Home Editor's Picks Complaint: US agents looting immigrants before deportations

Complaint: US agents looting immigrants before deportations


ALBUQUERQUE, N.M. (AP) — A complaint filed by advocacy groups alleges that U.S. Border Patrol agents are looting immigrants of possessions before deporting them to Mexico without their IDs or money.

The ACLU of New Mexico and a coalition of organizations filed the administrative complaint with the U.S. Department of Homeland Security on Wednesday and say the alleged seizures are putting migrants at the US-Mexico in harm’s way.

The complaint said immigrants suspected of being in the country illegally were deported without their belongings in 26 separate cases. Advocates say immigrants were deported to cities in Mexico where they have no acquaintances.

DHS spokeswoman Gillian Christensen said in a statement that the department has a policy of safe-guarding detainees’ property.

“DHS will review the complaint once we receive it. DHS has strict standards in place to ensure that detainees’ personal property — including funds, baggage and other effects — is safeguarded and controlled while they are in detention and returned to them when they are released from CBP/ICE custody or removed from the United States. Any allegation of missing property will be thoroughly investigated,” Christensen said.

In one case, U.S. Border Patrol agents detained a 23-year-old man from Chihuahua, Mexico, on a road near Antelope Wells, New Mexico, in February 2015, and forced him to sign a form abandoning his rights to his belongings, the complaint said.

The man did not understand the contents of the form, and the agents never advised him of his right to reclaim his belongings, according to the complaint. He was later sent to Ciudad Juarez, Mexico, without his belongings, documents claimed.

The complaint also alleged border patrol agents seized nearly $400 from a 23-year-old woman from Guerrero after she was detained near an international bridge in El Paso, Texas. Advocates said the money, which was part of the woman’s life savings, was never returned.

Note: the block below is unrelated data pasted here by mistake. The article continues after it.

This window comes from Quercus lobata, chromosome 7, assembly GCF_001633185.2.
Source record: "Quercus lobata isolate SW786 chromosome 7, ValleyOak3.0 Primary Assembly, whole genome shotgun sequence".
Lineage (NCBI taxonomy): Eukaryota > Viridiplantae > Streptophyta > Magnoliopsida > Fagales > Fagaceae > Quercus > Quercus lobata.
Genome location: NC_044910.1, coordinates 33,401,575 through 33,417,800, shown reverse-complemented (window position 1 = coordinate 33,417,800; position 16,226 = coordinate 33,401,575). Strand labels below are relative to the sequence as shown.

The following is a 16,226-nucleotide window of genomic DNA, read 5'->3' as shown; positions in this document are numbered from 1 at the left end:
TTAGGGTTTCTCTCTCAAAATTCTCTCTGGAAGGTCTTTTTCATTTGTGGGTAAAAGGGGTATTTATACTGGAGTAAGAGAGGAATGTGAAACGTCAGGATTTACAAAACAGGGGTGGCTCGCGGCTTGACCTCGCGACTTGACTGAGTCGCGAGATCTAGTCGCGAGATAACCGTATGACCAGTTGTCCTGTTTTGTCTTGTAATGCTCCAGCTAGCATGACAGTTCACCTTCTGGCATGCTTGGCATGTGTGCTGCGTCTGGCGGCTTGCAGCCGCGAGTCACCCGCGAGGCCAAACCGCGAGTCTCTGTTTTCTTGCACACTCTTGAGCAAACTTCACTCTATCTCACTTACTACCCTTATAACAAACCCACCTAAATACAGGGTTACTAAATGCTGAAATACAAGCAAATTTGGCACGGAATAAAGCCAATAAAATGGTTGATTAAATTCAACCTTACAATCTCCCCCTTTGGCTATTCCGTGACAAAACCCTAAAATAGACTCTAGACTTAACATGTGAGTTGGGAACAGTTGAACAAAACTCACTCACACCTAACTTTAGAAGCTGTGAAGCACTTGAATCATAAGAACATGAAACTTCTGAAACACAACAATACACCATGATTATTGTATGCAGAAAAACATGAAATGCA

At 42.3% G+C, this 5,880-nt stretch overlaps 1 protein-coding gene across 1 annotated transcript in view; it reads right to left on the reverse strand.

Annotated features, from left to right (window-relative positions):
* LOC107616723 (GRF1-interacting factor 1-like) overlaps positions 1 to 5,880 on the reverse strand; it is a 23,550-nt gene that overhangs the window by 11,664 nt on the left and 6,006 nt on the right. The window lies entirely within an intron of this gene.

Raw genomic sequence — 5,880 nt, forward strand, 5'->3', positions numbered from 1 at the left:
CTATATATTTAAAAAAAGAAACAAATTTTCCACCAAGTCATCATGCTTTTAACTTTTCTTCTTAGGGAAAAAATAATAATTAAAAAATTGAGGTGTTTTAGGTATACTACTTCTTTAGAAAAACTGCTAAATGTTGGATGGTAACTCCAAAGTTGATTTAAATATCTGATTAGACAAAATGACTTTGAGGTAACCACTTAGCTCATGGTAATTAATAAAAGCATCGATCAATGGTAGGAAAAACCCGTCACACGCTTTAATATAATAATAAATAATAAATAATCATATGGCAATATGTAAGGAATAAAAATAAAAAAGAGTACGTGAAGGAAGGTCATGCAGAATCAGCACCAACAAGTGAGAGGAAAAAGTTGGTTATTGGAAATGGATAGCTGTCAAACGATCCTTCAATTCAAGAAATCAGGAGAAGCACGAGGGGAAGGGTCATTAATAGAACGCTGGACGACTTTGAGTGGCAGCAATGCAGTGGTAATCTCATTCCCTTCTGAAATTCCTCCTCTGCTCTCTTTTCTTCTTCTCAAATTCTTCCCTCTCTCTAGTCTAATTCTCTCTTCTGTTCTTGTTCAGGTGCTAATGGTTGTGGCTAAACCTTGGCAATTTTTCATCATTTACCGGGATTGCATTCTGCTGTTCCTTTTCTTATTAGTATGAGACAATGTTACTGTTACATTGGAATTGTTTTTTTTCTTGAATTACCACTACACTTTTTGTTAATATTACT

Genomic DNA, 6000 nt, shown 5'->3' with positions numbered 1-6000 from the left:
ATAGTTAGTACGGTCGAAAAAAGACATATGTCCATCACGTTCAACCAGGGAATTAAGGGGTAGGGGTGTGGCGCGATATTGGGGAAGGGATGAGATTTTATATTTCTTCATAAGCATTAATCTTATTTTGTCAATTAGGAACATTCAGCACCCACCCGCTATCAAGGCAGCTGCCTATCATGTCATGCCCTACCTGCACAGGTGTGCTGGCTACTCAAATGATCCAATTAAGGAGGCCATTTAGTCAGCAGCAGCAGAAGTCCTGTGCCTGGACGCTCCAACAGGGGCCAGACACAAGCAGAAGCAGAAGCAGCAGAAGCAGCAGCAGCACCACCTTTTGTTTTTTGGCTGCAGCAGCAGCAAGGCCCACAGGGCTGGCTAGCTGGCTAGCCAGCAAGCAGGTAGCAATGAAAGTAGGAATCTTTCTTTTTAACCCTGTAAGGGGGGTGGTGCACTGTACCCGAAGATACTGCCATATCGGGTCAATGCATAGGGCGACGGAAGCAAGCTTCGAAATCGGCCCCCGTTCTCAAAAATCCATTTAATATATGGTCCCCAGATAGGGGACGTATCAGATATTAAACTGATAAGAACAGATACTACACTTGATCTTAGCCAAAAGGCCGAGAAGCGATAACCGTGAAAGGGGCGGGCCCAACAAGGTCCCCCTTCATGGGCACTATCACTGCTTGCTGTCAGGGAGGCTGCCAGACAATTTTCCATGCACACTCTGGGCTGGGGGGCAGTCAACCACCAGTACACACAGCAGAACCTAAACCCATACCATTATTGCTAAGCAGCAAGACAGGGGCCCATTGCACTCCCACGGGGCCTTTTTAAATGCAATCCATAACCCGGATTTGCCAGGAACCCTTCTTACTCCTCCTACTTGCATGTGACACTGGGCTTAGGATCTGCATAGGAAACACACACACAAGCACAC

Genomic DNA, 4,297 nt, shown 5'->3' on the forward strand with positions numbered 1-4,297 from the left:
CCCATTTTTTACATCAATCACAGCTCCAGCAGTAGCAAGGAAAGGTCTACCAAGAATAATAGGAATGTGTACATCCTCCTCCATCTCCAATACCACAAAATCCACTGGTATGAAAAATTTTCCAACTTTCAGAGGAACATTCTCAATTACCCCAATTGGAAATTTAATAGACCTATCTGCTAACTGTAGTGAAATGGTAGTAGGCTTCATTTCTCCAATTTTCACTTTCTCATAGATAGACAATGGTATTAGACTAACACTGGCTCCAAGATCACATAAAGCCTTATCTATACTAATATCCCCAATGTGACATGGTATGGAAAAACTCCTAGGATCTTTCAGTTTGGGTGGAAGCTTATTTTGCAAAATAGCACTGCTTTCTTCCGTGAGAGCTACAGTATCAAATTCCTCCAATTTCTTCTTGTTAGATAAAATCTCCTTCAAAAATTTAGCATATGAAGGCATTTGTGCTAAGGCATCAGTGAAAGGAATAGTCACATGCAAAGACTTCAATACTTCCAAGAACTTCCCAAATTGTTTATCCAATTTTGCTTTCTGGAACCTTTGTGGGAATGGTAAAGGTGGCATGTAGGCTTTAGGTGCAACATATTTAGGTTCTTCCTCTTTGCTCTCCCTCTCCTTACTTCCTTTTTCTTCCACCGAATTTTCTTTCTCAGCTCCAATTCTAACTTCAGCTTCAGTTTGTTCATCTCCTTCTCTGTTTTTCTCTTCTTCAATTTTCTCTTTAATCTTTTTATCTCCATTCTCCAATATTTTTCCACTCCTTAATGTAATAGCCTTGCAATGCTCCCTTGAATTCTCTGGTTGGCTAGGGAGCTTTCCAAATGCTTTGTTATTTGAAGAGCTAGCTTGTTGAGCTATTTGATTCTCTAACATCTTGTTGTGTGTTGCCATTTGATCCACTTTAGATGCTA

“They are really eroding the rule of law at the border,” ACLU of New Mexico attorney Kristin Greer Love said. “They are putting people at great vulnerability. Some are fleeing dangerous situations and are seeking asylum in the U.S.”

Advocacy groups in Mexico complain that the seizures have been occurring along the border for years, Love said.

Documents also alleged Border Patrol agents often destroy belongings, including legal and identity documents.


Follow Russell Contreras on Twitter at http://twitter.com/russcontreras . His work can be found at http://bigstory.ap.org/content/russell-contreras


This article was written by Russell Contreras from The Associated Press and was legally licensed through the NewsCred publisher network.



Online Degrees & Certificates In Cybersecurity

American Military University's online cybersecurity programs integrate multiple disciplines to ensure you gain the critical skills and management practices needed to effectively lead cybersecurity missions – from government or private industry. Learn from the leader. American Military University is part of American Public University System, which has been designated by the National Security Agency and the Department of Homeland Security as a National Center of Academic Excellence in Cyber Defense Education.

Request Information

Please complete this form and we’ll contact you with more information about AMU. All fields except phone are required.

Validation message here
Validation message here
Validation message here
Validation message here
Validation message here
Validation message here
Validation message here
Validation message here
Validation message here
Ready to apply? Start your application today.

We value your privacy.

By submitting this form, you agree to receive emails, texts, and phone calls and messages from American Public University System, Inc. which includes American Military University (AMU) and American Public University (APU), its affiliates, and representatives. I understand that this consent is not a condition of enrollment or purchase.

You may withdraw your consent at any time. Please refer to our privacy policy, terms, or contact us for more details.